Sir Samuel Way Building
||Go to the Register of the National Estate for more information.
||241-259 Victoria Sq, Adelaide
|The Sir Samuel Way Building, formerly Moore's Department Store, built in 1916, is significant as one of Adelaide's former major department stores, illustrating commercial activity in Adelaide from the 1880s to the 1970s.
It is also significant in its current role as one of Adelaide's primary law courts, located within a precinct of legal buildings.
(Criterion A4) (Historic Themes: 3.19 Marketing and retailing; and 7.6 Administering Australia)
The building is important architecturally as an example of the Classical Idiom.
Through its Classical features and decoration, its scale and dominant roof and dome, the building is of considerable aesthetic value. It is a prominent feature of the south-west corner of Victoria Square and complements the Supreme Court building and the nearby Magistrates Court. Of particular interest is the building's grand marble staircase dominating the interior.
(Criteria D2 and E1)
The facade of the Sir Samuel Way Building is significant an early example of reinforced concrete construction. It is also important for its association with the architects Garlick and Jackman.
(Criteria F1 and H.1)
Charles Moore arrived in South Australia in 1881, having immigrated from Northern Ireland.
He worked for the merchants and drapers John Martin and Co and Matthew Goode and Co before opening his own general department store in Gouger Street, Adelaide in 1884.
Moore's business thrived.
By 1890 his business was the largest merchant and import business out of Rundle Street.
When selecting a site for a new building, Moore took a large gamble. He chose Victoria Square, some distance from the major shopping strip in Rundle and Hindley Streets.
When Moore's decision was known, it was applauded by the retail traders in the adjacent area, hoping that it would help to shift or at least enlarge the retail area of the City.
In Light's vision of the City, it was always the intention that Victoria Square would be the main commercial centre.
Moore's new building was opened in 1916 and was designed by prominent Adelaide architects Garlick and Jackman, who worked closely with engineer Herbert Jenkinson from the South Australian Reinforced Concrete Company.
Moore's new department store is said to have been modelled upon a department store in Paris, (possibly the Bon Marche) with Moore supplying detailed plans acquired from Paris to his Adelaide architects.
William Lucas, an English architect, was engaged to design the central staircase which is said to have been directly modelled on the Paris department store.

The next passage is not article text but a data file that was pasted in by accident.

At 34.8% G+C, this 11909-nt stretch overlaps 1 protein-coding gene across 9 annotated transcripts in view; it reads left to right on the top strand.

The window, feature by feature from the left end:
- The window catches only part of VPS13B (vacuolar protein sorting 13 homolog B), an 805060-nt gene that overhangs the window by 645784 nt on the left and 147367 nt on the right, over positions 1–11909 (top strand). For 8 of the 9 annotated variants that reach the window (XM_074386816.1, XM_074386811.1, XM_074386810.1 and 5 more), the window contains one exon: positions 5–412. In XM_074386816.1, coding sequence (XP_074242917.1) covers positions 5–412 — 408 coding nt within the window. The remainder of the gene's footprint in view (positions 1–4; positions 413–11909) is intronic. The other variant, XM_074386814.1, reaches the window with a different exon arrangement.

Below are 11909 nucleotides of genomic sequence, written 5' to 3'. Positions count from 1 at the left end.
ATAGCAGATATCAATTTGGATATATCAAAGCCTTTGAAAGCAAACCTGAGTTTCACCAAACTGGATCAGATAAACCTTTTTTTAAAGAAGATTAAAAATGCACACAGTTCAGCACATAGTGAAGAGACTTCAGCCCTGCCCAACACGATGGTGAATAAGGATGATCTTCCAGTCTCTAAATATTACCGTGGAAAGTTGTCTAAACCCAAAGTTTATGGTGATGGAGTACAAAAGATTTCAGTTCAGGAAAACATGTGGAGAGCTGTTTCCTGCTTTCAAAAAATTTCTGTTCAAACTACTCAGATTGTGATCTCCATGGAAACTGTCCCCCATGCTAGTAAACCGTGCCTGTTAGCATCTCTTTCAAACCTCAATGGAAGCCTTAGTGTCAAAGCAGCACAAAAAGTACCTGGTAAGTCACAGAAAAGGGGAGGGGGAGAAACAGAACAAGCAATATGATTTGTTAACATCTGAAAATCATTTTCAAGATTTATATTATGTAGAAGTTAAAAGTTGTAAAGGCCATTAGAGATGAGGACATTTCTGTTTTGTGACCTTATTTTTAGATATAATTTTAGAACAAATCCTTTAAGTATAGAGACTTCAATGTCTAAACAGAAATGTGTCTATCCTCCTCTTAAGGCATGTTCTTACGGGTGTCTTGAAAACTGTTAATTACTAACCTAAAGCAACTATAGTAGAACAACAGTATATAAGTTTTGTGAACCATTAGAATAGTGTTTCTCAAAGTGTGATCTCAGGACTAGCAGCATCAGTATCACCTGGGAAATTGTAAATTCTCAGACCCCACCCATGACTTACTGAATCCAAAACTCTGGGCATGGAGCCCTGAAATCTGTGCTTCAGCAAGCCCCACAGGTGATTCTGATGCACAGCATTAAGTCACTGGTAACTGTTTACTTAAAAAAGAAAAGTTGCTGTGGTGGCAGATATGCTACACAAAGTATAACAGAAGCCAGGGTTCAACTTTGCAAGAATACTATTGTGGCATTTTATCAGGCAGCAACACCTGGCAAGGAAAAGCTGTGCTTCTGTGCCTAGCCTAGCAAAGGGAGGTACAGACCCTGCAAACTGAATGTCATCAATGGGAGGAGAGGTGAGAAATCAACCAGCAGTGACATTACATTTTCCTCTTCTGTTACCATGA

Moore's gamble paid off, with the store enjoying many years of commercial success.
In the evening of Tuesday, 2 March 1948, Moore's was gutted by a fire.
All that remained was remnants of the ground floor (i.e. the columns, ceilings and most of the external walls), and the imposing staircase.
The re-building of the store was supervised by the architects Garlick, Jackman and Gooden.
The upper levels were almost completely rebuilt.
After its re-opening, the store enjoyed great commercial success for many years until a gradual decline in the 1970s. In 1979 the store was sold to the South Australian Superannuation Fund Investment Trust. The proximity of the building to the Supreme Court , their similarity of scale and architectural design, and the strong public feeling to retain the building, contributed to the decision to redevelop the building into law courts for the State Government.
In 1983 the building was transformed from a department store into a comprehensive law courts building and was renamed the "Sir Samuel Way Building".
It was officially opened by the Governor of South Australia, Sir Donald Dunstan and named after Sir Samuel Way, the longest serving Chief Justice of South Australia.
The facades of the 1916 Garlick and Jackman designed building remain as robust examples of the Classical idiom.
The 'giant order' engaged Ionic pilasters set on pedestals, linked at the base by small segmentally arched windows.
The composition is enhanced by a central bow fronted feature with Ionic columns as well as a large entablature which is broken over this central feature giving it further prominence. The roof is a dominant feature of the building and consists of a more recently added hipped terra cotta tiled roof and central dome. The elevations are terminated by recessed corner 'pavilions', the whole being vigorously detailed.
The building consisted of a reinforced concrete shell with all surface treatments carried out in cast cement and run cement dressings. These facades and the staircase, are all that remain of the 1916 Charles Moore building after the fire and the later redevelopment as law courts.
The original basement was extended and deepened and additional floor levels inserted.
The new building now consists of eight levels, the lower levels stepped to match the existing openings of the external facade.
The grand marble staircase was reconstructed in the atrium of the main building.
The Sir Samuel Way Building now houses ten criminal courtrooms, sixteen civil courtrooms, a library, chambers, conference rooms and administration areas.
The Sir Samuel Way Building is a major psychological landmark and focal point in the City of Adelaide that also contributes to the amenity of Victoria Square.
Its scale and style complements the Supreme Court building and nearby Magistrates' Court.